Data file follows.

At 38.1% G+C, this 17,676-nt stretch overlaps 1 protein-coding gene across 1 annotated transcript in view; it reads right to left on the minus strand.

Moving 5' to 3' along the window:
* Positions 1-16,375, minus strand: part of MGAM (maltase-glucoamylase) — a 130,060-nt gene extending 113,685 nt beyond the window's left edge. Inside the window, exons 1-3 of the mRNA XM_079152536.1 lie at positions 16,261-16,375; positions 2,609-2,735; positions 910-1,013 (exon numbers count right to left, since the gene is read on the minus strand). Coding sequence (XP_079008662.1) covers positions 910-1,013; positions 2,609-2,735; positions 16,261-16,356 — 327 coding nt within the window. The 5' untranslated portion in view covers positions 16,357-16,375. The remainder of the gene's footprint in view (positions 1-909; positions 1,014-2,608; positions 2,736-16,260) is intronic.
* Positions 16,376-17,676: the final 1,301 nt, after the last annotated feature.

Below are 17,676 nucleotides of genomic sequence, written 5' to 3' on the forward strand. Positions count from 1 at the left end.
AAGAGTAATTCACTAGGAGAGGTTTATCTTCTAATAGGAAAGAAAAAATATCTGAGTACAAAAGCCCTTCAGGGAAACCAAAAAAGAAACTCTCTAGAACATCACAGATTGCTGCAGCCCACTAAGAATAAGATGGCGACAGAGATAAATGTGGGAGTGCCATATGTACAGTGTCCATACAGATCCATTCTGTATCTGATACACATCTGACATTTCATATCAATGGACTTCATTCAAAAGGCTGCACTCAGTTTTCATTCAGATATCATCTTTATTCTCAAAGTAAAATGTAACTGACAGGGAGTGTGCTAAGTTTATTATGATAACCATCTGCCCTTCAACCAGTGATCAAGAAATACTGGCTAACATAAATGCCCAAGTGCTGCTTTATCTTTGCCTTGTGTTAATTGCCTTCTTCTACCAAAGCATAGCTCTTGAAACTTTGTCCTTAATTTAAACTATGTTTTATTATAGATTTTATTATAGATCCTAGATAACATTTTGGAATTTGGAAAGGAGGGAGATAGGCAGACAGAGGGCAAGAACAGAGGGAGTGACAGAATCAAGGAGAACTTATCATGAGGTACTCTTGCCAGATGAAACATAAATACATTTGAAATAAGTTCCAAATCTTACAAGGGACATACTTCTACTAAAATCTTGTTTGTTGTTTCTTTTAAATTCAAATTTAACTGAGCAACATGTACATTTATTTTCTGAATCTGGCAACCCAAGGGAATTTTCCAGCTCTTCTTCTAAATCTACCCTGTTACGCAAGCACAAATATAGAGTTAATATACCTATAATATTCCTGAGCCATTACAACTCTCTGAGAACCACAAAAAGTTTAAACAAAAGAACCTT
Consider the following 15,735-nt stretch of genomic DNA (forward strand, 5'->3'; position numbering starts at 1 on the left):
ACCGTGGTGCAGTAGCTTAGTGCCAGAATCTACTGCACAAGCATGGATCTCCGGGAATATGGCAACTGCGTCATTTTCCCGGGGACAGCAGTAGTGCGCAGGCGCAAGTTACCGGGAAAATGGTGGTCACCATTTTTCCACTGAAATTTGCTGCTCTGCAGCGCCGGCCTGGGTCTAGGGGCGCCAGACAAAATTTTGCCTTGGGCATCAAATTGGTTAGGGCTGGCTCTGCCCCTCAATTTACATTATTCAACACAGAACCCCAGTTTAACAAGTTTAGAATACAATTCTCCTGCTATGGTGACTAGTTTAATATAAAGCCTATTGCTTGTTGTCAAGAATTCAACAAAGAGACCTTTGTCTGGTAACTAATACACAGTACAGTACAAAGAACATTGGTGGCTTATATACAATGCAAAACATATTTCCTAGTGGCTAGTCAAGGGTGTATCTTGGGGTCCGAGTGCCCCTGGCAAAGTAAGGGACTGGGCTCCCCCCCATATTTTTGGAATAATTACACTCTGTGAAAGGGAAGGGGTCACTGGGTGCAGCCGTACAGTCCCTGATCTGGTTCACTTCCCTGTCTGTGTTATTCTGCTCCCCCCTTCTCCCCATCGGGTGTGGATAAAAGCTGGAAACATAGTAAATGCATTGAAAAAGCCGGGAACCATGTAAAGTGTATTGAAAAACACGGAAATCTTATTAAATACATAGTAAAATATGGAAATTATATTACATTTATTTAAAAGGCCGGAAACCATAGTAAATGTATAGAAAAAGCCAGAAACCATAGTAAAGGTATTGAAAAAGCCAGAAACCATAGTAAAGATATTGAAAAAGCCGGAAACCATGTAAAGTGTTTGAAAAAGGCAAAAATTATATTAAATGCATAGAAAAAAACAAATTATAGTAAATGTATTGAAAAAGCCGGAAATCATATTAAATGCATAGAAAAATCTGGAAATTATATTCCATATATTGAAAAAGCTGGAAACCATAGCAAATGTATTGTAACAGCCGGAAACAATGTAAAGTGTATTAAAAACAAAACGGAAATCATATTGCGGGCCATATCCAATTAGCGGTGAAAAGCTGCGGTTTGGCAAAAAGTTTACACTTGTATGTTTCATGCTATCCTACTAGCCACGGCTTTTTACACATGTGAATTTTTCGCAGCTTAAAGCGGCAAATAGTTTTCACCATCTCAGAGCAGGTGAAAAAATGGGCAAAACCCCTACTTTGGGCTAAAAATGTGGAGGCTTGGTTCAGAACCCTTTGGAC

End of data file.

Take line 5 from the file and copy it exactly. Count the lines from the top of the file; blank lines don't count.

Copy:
Below are 17,676 nucleotides of genomic sequence, written 5' to 3' on the forward strand. Positions count from 1 at the left end.